"Long before he was winning matches, he was coming in the locker room very dejected after losing 7-6, 7-6, 7-6 in the third. I mean, the guy doesn't lose his serve. He just had a hard time keeping the ball on the court. Now he keeps the ball on the court. He is moving well and, you know, Brian Teacher [Rusedski's coach for 16 months until after the US Open] had him working real hard, which paid off, which was, I think, very positive for his game."

Whither Agassi? Currently ranked No 139, the former Wimbledon, US Open and Australian Open champion and world No 1 is due to take a wild card entry into a Challenger tournament back home in Las Vegas next week with a view to rebuilding his confidence.

In sharper mode, Agassi would have relished competing in the ATP Tour Championship, particularly as the customary fast carpet court has been replaced by medium-paced concrete similar to the surface at the US Open. "I think that is the most even surface," said Australia's Pat Rafter, who defeated Rusedski in the US Open final. "It think it is very fair to everybody."

This is only the third occasion that the ATP Tour finale, known as the Masters until the Association of Tennis Professionals broke away from the International Tennis Federation in 1990, has been played on a surface other than carpet.

Guillermo Vilas, the Argentinian baseliner, defeated Ilie Nastase on grass in the final at Melbourne in 1974, having beaten John Newcombe in the round-robin, results which underlined that the baked lawns of Kooyong frequently played like hard courts. The following year, on a concrete court in Stockholm, Nastase defeated Bjorn Borg in straight sets.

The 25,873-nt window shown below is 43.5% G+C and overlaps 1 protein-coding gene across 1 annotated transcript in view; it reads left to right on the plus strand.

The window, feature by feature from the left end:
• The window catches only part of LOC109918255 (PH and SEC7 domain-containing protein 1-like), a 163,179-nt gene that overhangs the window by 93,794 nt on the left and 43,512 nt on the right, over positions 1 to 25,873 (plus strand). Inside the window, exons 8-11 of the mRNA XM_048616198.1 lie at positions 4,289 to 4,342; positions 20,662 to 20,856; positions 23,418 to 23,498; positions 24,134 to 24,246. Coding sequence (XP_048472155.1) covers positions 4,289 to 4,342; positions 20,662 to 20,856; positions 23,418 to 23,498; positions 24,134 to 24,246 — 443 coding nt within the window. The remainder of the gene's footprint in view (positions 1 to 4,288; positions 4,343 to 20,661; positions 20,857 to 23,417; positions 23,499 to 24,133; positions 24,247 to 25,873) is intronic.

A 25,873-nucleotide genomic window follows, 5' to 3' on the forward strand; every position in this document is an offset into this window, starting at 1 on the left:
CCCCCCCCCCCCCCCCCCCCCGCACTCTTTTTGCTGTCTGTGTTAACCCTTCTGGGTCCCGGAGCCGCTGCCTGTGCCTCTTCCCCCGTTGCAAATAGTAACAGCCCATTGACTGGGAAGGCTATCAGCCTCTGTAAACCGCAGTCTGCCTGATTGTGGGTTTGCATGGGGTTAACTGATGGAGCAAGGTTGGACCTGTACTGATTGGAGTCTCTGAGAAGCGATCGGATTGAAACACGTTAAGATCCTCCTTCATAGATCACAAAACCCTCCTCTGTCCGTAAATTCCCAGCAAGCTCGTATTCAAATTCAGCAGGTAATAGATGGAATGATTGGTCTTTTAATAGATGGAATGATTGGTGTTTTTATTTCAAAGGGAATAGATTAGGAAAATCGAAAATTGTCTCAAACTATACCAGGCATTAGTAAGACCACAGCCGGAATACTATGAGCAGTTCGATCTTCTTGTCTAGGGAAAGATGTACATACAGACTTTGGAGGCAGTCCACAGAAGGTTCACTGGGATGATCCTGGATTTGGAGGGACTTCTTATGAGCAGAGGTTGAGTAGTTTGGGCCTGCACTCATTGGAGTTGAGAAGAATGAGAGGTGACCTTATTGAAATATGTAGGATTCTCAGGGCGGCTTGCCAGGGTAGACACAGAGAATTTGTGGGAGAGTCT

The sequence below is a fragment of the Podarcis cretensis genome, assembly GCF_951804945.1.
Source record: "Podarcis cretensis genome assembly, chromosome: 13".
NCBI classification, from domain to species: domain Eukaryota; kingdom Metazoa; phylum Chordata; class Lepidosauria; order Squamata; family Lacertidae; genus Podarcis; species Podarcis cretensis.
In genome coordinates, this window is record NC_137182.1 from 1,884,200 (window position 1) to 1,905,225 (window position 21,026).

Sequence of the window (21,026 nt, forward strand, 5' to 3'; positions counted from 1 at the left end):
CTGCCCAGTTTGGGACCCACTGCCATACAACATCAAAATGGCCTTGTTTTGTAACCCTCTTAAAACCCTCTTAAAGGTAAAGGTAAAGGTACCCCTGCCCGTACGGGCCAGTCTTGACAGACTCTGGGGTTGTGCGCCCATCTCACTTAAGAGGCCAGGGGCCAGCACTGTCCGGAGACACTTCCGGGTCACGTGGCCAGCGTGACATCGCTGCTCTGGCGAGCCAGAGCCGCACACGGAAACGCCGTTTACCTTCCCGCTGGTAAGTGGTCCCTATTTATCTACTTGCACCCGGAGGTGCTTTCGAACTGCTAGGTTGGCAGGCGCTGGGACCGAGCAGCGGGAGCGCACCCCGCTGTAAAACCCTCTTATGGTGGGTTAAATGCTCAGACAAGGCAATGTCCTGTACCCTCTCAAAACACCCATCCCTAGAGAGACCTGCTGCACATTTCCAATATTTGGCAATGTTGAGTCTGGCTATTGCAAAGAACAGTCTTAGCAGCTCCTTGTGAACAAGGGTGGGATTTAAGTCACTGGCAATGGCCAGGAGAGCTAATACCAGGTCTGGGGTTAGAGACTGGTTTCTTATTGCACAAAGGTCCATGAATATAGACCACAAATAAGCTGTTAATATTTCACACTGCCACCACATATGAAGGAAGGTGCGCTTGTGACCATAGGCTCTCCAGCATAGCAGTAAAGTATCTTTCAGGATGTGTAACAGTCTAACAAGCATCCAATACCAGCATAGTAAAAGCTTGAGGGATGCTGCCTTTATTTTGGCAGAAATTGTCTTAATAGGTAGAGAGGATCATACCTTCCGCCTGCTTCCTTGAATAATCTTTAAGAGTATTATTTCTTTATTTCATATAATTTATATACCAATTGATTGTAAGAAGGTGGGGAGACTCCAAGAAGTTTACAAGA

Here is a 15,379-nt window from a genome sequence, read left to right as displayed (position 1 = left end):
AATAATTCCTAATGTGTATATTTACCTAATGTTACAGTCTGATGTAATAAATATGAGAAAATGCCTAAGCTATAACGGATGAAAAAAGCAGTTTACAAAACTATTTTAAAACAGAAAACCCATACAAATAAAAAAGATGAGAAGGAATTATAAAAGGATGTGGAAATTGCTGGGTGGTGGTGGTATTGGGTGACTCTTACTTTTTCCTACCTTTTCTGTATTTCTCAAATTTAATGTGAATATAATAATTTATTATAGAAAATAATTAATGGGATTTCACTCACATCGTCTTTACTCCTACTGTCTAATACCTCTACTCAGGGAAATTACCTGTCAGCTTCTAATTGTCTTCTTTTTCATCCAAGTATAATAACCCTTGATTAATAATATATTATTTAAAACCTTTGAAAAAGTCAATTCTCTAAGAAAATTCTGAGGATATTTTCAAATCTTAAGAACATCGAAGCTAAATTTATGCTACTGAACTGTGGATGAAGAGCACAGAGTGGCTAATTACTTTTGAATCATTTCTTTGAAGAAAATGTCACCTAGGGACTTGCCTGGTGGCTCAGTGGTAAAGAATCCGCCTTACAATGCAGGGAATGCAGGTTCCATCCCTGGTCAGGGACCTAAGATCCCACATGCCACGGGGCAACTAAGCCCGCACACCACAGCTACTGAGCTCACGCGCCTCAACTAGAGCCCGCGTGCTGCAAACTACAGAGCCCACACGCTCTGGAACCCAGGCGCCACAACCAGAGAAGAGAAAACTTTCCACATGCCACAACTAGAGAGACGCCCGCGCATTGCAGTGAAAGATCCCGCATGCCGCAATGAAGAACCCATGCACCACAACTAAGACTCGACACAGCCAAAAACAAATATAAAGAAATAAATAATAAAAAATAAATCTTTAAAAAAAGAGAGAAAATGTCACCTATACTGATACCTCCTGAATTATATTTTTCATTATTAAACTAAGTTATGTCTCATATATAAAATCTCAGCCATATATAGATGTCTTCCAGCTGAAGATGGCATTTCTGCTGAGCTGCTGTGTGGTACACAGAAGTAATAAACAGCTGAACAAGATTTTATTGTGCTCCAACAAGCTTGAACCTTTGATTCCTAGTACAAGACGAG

Nastase's behaviour in his opening round robin match prompted his opponent, Arthur Ashe, to walk off the court in disgust. Ashe later guaranteed Nastase's place in the semi-finals by defeating Manuel Orantes, and Nastase sent Ashe a bouquet.

Rusedski remembers watching the Masters on television as a youngster when the event was staged in Madison Square Garden, New York, the scene of some dramatic matches and bizarre incidents. Jimmy Connors once called Ivan Lendl "chicken", alleging that the Czech lost a round robin match in order to secure a favourable semi-final draw. At the time, Lendl-bashing was fashionable in America.

Certain players did try to manipulate the system. On one occasion John McEnroe - or his father - miscalculated and made the New Yorker's draw more difficult. On another occasion, in January 1986, McEnroe was so shaken after being eliminated by Brad Gilbert, an American compatriot, that he walked out on the game for seven months.

Boris Becker and Lendl duelled for four hours and 43 minutes in the 1988 final, Becker winning the final point of a fifth-set tie-break with a backhand drive that struck the netcord and dropped dead with Lendl stranded on the baseline.

Whatever befalls Rusedski in Hannover next week, he is likely to be far too engrossed in a unique experience to read a novel during change-overs, as Jim Courier did at Frankfurt in 1993.